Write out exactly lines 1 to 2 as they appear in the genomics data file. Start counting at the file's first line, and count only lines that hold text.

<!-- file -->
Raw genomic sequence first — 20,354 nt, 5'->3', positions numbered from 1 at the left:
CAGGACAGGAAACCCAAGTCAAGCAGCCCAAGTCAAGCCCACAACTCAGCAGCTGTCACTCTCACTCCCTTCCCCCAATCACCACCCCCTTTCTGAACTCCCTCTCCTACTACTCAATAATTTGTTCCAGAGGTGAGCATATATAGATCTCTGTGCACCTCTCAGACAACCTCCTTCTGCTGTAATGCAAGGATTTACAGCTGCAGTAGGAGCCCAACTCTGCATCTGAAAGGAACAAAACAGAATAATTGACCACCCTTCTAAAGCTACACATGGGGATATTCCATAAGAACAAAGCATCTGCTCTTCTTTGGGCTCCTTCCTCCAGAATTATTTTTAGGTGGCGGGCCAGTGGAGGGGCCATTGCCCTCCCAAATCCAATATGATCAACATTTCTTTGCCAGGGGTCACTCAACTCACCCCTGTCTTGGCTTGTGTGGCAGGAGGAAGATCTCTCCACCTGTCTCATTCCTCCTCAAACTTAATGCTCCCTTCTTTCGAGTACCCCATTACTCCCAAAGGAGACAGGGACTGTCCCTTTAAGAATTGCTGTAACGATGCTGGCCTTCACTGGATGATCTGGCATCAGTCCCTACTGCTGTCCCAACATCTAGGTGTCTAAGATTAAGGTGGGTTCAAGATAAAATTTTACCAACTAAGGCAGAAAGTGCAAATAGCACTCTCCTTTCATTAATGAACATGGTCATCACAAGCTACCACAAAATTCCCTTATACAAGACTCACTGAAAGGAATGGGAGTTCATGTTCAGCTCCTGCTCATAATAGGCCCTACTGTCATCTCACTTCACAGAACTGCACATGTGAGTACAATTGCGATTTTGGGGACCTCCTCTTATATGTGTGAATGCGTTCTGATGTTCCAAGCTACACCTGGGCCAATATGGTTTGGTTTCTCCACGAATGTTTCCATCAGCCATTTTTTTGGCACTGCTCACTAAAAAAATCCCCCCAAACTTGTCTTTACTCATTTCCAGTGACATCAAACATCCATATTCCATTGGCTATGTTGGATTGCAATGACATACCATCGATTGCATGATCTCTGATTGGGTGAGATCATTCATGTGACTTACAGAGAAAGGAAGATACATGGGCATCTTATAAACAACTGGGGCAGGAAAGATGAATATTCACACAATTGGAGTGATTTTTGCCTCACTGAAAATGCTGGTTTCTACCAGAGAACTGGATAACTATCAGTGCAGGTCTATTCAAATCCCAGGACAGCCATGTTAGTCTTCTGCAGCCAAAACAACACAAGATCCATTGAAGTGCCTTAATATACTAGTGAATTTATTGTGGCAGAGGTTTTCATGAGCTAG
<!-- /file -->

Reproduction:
Raw genomic sequence first — 20,354 nt, 5'->3', positions numbered from 1 at the left:
CAGGACAGGAAACCCAAGTCAAGCAGCCCAAGTCAAGCCCACAACTCAGCAGCTGTCACTCTCACTCCCTTCCCCCAATCACCACCCCCTTTCTGAACTCCCTCTCCTACTACTCAATAATTTGTTCCAGAGGTGAGCATATATAGATCTCTGTGCACCTCTCAGACAACCTCCTTCTGCTGTAATGCAAGGATTTACAGCTGCAGTAGGAGCCCAACTCTGCATCTGAAAGGAACAAAACAGAATAATTGACCACCCTTCTAAAGCTACACATGGGGATATTCCATAAGAACAAAGCATCTGCTCTTCTTTGGGCTCCTTCCTCCAGAATTATTTTTAGGTGGCGGGCCAGTGGAGGGGCCATTGCCCTCCCAAATCCAATATGATCAACATTTCTTTGCCAGGGGTCACTCAACTCACCCCTGTCTTGGCTTGTGTGGCAGGAGGAAGATCTCTCCACCTGTCTCATTCCTCCTCAAACTTAATGCTCCCTTCTTTCGAGTACCCCATTACTCCCAAAGGAGACAGGGACTGTCCCTTTAAGAATTGCTGTAACGATGCTGGCCTTCACTGGATGATCTGGCATCAGTCCCTACTGCTGTCCCAACATCTAGGTGTCTAAGATTAAGGTGGGTTCAAGATAAAATTTTACCAACTAAGGCAGAAAGTGCAAATAGCACTCTCCTTTCATTAATGAACATGGTCATCACAAGCTACCACAAAATTCCCTTATACAAGACTCACTGAAAGGAATGGGAGTTCATGTTCAGCTCCTGCTCATAATAGGCCCTACTGTCATCTCACTTCACAGAACTGCACATGTGAGTACAATTGCGATTTTGGGGACCTCCTCTTATATGTGTGAATGCGTTCTGATGTTCCAAGCTACACCTGGGCCAATATGGTTTGGTTTCTCCACGAATGTTTCCATCAGCCATTTTTTTGGCACTGCTCACTAAAAAAATCCCCCCAAACTTGTCTTTACTCATTTCCAGTGACATCAAACATCCATATTCCATTGGCTATGTTGGATTGCAATGACATACCATCGATTGCATGATCTCTGATTGGGTGAGATCATTCATGTGACTTACAGAGAAAGGAAGATACATGGGCATCTTATAAACAACTGGGGCAGGAAAGATGAATATTCACACAATTGGAGTGATTTTTGCCTCACTGAAAATGCTGGTTTCTACCAGAGAACTGGATAACTATCAGTGCAGGTCTATTCAAATCCCAGGACAGCCATGTTAGTCTTCTGCAGCCAAAACAACACAAGATCCATTGAAGTGCCTTAATATACTAGTGAATTTATTGTGGCAGAGGTTTTCATGAGCTAG